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    Home / Definitions / Disk Operating System (DOS)

    Short for disk operating system, DOS refers to the original operating system developed by Microsoft for IBM, sometimes also referred to as MS-DOS (Microsoft disk operating system). Once the standard operating system for IBM-compatible PCs, DOS started to decline with the rise of Microsoft Windows.

    The initial versions of DOS were very simplistic and resembled another operating system called CP/M. At the height of its popularity between 1980 and 1995, DOS was fundamentally a 16-bit, single-user, single-task operating system, so its inability to support modern computer applications led to a shift away from DOS as the foundation for Windows 95 and 98. Subsequent Microsoft operating systems (including those as recent as the 32-bit Windows 10) support DOS commands and programs, but DOS is no longer required to run Windows.

    Small, niche communities of users still favor the nostalgic, distraction-free interfaces of DOS derivatives like FreeDOS and DR-DOS to run legacy software, classic DOS games, and embedded systems. Game of Thrones author George RR Martin has been a vocal DOS advocate, citing his preference for word processors run on DOS because they do not use spell check to correct the vocabulary of his fantasy novels.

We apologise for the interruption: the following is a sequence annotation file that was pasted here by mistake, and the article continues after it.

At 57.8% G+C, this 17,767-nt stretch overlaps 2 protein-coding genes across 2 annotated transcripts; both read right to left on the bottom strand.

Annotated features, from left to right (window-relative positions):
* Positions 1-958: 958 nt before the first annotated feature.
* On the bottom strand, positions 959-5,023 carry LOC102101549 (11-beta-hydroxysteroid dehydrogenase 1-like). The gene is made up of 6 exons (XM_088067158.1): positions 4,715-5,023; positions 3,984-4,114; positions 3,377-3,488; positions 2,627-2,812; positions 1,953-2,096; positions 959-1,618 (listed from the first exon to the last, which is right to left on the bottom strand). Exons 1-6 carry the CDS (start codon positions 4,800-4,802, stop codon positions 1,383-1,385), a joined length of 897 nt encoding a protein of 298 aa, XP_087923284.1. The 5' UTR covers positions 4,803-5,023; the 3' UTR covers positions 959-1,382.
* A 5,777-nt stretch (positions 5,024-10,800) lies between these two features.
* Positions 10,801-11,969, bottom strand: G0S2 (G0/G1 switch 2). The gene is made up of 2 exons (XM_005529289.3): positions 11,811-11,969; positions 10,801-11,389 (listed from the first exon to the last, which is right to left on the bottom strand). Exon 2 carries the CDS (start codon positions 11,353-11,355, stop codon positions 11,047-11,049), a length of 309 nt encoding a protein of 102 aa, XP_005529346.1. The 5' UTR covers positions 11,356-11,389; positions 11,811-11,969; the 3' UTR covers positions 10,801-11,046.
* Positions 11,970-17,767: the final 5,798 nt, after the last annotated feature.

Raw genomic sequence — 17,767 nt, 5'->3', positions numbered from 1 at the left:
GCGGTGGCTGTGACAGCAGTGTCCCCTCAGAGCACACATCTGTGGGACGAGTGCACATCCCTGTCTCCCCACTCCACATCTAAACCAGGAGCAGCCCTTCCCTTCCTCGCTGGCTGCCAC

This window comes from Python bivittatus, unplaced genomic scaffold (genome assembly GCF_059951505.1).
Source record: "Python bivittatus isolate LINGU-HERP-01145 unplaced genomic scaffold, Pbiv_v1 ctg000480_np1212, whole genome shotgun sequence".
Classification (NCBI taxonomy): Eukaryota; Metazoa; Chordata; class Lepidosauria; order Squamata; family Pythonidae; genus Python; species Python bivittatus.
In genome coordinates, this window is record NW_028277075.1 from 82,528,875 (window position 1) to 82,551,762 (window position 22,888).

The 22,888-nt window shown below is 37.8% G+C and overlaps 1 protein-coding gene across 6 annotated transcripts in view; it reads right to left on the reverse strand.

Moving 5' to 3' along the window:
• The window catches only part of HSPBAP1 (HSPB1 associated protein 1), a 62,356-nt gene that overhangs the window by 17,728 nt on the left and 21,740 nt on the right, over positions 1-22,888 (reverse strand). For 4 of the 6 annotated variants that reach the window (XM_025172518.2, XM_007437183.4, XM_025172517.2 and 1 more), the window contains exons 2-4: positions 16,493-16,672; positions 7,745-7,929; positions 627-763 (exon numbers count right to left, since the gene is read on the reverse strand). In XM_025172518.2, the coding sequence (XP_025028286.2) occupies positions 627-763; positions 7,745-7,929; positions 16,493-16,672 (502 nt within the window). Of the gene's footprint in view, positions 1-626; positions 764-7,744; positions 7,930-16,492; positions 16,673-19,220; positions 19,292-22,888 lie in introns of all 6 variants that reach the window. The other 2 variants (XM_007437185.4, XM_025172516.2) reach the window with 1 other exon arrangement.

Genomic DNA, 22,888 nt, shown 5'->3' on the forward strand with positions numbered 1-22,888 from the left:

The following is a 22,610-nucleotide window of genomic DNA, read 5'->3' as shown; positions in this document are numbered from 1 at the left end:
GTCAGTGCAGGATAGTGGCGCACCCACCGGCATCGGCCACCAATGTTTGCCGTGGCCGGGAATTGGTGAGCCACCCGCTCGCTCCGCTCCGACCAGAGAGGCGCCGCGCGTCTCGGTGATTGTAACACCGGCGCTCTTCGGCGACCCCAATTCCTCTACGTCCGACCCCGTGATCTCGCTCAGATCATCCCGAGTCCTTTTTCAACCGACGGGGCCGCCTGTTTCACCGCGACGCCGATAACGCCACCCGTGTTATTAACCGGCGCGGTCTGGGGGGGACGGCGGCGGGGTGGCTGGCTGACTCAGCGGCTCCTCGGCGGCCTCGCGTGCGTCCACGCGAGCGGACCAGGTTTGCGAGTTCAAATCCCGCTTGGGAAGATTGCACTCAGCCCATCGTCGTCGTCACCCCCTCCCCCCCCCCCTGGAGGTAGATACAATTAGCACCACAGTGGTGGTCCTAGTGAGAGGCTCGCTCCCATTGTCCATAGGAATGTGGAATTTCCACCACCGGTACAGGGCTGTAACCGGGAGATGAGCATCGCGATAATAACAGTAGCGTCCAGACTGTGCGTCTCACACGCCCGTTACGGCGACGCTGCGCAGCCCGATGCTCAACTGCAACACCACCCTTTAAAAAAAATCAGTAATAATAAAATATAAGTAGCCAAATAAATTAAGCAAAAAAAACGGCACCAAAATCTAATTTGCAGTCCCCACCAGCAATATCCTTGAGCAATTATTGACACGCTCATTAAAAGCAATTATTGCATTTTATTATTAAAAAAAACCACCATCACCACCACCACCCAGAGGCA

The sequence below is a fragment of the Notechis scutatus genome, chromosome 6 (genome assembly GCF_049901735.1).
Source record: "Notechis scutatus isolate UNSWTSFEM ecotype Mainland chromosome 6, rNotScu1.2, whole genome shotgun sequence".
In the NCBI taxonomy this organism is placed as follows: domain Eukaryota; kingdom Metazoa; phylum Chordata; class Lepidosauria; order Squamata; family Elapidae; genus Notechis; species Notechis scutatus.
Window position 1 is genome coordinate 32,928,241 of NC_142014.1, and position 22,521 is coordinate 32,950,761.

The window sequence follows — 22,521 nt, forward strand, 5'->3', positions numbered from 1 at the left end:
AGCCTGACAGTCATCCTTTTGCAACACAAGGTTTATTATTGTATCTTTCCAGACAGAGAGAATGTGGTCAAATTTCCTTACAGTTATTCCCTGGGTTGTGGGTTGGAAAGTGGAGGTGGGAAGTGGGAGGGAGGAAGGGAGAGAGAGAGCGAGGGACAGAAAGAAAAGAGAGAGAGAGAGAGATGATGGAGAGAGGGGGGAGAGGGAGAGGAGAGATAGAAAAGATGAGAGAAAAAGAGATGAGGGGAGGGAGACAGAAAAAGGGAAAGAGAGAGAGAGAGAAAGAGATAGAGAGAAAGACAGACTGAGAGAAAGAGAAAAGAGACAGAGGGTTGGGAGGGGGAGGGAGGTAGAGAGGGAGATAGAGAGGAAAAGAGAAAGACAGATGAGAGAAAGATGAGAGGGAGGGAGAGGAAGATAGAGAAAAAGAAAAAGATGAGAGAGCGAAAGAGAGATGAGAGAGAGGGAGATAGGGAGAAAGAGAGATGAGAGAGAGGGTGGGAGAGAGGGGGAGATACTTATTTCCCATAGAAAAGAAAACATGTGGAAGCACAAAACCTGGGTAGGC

For Denial of Service (DoS), see DoS attack.

    Examples of DOS commands

    The DOS command-line on modern Windows systems can be accessed from the Start menu by typing cmd and pressing the Enter key.

    Command

    Function

    CD and CHDIR

    Changes the current working directory

    DIR

    Displays the contents of a directory

    COPY

    Makes a copy of selected file(s); can also be used in concatenation

    DEL and ERASE

    Deletes one or more files

    EDIT

    Launches the text editor

    MOVE

    Move one or more files to another directory

    REN

    Renames a file or directory

    DELTREE

    Deletes one or more files or directories

    CLS

    Clears the screen

    DATE

    Displays or changes the system date